Several Wyoming-based environmental advocacy groups have filed a lawsuit against a state regulatory agency they believe is blocking their request to public records regarding hydraulic fracturing (fracking) drilling.
According to an AP report, Powder River Basin Resource Council, Wyoming Outdoor Council, Earthworks, and OMB Watch have sued the Wyoming Oil and Gas Conservation Commission, claiming the state agency has blocked repeated attempts to access records regarding the contents of fracking fluids used in the state.
These advocacy groups and others across the country are trying to get natural gas, oil, and fracking drilling companies to fully disclose the contents of fracking fluid, a mix of more than 600 chemicals which are ushered through an underground horizontal well shaft until it reaches a bed of shale.
Through the faults of the fracking itself combined with additional dangers from poorly-constructed wells, many believe these fluids and gases created in the drilling process are escaping the well shaft and permeating groundwater and soil table surrounding the wells. Several studies suggest people living within a mile of an active fracking well face the greatest risk of water contamination caused by the drilling process.
The companies using fracking to extract natural gas and oil from underground rock have insisted on keeping a select few dozen of these 600 chemicals secret from the public, identifying them as “trade secrets.” However, the organizations suing the Wyoming agency and pressuring similar state and federal agencies to disclose these chemicals and other substances believe those being held as “trade secrets” are among the most dangerous. Based on a report earlier this week, even doctors in Pennsylvania are barred by law from telling patients suffering from the effects of localized fracking contamination the chemicals they were likely exposed to.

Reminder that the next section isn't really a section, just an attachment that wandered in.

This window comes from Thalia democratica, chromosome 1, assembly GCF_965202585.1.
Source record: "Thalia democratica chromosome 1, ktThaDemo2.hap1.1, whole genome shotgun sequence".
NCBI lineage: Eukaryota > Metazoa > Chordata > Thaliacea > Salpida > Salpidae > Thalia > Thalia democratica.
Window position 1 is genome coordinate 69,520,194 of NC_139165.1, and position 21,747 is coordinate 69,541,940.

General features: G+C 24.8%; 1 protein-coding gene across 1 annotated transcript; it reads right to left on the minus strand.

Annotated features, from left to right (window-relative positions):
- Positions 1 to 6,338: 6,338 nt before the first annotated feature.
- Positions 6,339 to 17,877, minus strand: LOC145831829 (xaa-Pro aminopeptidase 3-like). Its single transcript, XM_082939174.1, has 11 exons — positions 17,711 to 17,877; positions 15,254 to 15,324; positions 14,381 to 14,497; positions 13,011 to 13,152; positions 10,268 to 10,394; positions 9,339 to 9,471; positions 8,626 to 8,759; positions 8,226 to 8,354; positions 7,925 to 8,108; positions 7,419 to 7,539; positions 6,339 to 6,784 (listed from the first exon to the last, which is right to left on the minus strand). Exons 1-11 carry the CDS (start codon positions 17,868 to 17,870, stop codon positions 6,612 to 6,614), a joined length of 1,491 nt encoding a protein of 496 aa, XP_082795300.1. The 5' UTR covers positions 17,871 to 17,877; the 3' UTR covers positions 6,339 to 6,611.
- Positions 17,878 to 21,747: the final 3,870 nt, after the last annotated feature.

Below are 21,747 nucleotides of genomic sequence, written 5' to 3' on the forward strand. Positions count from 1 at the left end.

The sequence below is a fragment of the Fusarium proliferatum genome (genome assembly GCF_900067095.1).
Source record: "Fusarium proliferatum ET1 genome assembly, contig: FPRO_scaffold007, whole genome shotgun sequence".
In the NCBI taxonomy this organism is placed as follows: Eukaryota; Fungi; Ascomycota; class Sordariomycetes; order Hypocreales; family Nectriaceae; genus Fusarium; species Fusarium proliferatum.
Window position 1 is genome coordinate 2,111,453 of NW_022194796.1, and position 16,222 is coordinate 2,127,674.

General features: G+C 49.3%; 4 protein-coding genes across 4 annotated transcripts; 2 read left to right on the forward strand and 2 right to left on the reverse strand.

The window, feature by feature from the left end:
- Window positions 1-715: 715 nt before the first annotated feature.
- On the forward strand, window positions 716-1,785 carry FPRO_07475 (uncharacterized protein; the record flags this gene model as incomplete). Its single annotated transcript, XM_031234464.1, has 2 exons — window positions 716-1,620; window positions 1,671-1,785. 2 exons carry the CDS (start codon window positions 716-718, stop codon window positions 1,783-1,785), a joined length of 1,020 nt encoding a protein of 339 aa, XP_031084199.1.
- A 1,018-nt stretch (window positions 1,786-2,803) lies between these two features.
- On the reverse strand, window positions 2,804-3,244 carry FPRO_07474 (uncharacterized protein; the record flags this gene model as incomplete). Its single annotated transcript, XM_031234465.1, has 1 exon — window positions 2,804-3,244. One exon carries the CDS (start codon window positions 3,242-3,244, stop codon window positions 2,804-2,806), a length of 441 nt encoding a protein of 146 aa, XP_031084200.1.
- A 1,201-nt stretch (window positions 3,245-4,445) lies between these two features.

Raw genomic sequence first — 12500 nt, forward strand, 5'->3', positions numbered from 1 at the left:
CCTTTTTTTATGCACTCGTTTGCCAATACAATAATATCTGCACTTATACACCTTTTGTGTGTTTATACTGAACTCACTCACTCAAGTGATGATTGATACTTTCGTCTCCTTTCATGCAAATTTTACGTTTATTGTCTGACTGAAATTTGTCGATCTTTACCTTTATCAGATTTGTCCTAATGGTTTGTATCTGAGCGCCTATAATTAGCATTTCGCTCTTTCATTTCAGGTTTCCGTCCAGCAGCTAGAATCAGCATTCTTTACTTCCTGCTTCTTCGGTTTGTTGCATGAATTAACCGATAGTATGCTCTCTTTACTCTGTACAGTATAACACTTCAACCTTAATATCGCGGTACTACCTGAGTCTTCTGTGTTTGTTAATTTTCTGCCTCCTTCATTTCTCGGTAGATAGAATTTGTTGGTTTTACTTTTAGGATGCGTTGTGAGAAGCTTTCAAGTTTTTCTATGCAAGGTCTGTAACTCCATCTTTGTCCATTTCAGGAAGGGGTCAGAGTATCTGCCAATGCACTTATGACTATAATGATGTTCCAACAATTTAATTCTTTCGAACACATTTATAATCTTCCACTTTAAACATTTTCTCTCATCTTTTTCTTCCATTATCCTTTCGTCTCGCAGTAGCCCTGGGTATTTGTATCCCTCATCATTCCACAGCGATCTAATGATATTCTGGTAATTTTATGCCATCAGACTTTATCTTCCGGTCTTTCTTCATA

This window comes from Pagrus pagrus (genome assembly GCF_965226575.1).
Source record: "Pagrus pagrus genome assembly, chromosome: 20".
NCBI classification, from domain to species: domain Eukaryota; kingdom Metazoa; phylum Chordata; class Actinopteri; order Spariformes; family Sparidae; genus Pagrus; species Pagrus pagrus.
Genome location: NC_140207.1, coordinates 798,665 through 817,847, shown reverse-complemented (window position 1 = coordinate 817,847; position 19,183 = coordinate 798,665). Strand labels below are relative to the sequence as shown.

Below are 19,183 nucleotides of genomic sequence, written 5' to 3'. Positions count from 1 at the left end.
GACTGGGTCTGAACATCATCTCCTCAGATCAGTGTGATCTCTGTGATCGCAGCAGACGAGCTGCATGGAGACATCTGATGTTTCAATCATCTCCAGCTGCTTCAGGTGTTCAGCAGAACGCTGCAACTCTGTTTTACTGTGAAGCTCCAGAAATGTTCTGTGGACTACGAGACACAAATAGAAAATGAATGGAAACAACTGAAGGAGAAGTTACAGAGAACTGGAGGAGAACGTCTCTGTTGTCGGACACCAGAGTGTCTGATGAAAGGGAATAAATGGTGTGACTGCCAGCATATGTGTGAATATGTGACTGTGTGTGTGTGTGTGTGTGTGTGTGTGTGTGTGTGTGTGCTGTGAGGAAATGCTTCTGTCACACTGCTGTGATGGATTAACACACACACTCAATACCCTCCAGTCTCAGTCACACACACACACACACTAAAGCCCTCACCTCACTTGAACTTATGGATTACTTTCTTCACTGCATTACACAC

An official within the Wyoming regualtory agency told DailyRanger.com the state has the strictest laws in the U.S. on fracking drilling. The state requires full disclosure of all contents used in the process. The Wyoming Oil and Gas Conservation Commission told the source it has approved 50 of 52 requests made of its open state records.
As per the most recent complaint against those rules and the state’s purported adherence to following its own rules, the suing groups say the Wyoming commission “didn’t provide ‘factual support’ for withholding as trade secrets information from Baker Hughes; CESI Chemical; Champion Technologies; Core Laboratories; Halliburton Energy Services, Inc.; NALCO Company; SNF, Inc.; and Weatherford International,” according to the report.
The companies and others conducting fracking drilling across the country would like to maintain that the fracking exploration process is not responsible for any water or air pollution but recent federal studies have found that exploratory wells dug near Pavilion, Wyo., showed that contents of nearby wells had polluted the water collected from the test wells.
This was the first federal study to positively link fracking drilling to water contamination, likely opening the process to more scrutiny and the companies conducting it to legal action from those who’ve been directly impacted by the unwanted effects of it.